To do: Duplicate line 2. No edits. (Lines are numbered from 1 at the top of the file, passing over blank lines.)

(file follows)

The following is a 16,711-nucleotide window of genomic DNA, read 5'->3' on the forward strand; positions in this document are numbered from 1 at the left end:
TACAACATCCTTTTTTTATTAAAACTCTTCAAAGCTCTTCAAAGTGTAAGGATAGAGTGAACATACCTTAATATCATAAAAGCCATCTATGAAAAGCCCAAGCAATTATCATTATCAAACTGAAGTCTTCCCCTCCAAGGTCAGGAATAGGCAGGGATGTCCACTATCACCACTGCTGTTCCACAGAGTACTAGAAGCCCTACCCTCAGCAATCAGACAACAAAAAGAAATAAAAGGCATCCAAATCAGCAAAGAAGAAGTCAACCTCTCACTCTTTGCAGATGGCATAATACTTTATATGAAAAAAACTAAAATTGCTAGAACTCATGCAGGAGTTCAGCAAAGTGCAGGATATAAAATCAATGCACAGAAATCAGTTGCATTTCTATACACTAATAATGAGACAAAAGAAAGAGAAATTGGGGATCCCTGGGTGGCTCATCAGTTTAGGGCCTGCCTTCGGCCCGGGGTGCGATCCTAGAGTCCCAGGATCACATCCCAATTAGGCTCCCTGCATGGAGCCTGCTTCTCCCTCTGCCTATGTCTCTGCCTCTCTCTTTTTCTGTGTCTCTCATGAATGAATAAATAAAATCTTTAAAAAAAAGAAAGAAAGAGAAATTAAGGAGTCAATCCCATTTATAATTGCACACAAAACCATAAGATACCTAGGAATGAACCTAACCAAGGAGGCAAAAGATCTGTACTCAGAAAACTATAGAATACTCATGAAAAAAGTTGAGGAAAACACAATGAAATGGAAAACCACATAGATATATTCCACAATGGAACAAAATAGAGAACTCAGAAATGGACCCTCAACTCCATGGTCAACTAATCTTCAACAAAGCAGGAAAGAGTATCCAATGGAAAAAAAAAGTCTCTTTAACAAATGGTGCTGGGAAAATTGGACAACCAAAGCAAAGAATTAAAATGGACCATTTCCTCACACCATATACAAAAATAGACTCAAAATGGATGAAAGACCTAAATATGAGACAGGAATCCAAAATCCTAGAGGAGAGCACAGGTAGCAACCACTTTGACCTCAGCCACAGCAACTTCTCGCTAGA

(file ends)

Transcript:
TACAACATCCTTTTTTTATTAAAACTCTTCAAAGCTCTTCAAAGTGTAAGGATAGAGTGAACATACCTTAATATCATAAAAGCCATCTATGAAAAGCCCAAGCAATTATCATTATCAAACTGAAGTCTTCCCCTCCAAGGTCAGGAATAGGCAGGGATGTCCACTATCACCACTGCTGTTCCACAGAGTACTAGAAGCCCTACCCTCAGCAATCAGACAACAAAAAGAAATAAAAGGCATCCAAATCAGCAAAGAAGAAGTCAACCTCTCACTCTTTGCAGATGGCATAATACTTTATATGAAAAAAACTAAAATTGCTAGAACTCATGCAGGAGTTCAGCAAAGTGCAGGATATAAAATCAATGCACAGAAATCAGTTGCATTTCTATACACTAATAATGAGACAAAAGAAAGAGAAATTGGGGATCCCTGGGTGGCTCATCAGTTTAGGGCCTGCCTTCGGCCCGGGGTGCGATCCTAGAGTCCCAGGATCACATCCCAATTAGGCTCCCTGCATGGAGCCTGCTTCTCCCTCTGCCTATGTCTCTGCCTCTCTCTTTTTCTGTGTCTCTCATGAATGAATAAATAAAATCTTTAAAAAAAAGAAAGAAAGAGAAATTAAGGAGTCAATCCCATTTATAATTGCACACAAAACCATAAGATACCTAGGAATGAACCTAACCAAGGAGGCAAAAGATCTGTACTCAGAAAACTATAGAATACTCATGAAAAAAGTTGAGGAAAACACAATGAAATGGAAAACCACATAGATATATTCCACAATGGAACAAAATAGAGAACTCAGAAATGGACCCTCAACTCCATGGTCAACTAATCTTCAACAAAGCAGGAAAGAGTATCCAATGGAAAAAAAAAGTCTCTTTAACAAATGGTGCTGGGAAAATTGGACAACCAAAGCAAAGAATTAAAATGGACCATTTCCTCACACCATATACAAAAATAGACTCAAAATGGATGAAAGACCTAAATATGAGACAGGAATCCAAAATCCTAGAGGAGAGCACAGGTAGCAACCACTTTGACCTCAGCCACAGCAACTTCTCGCTAGA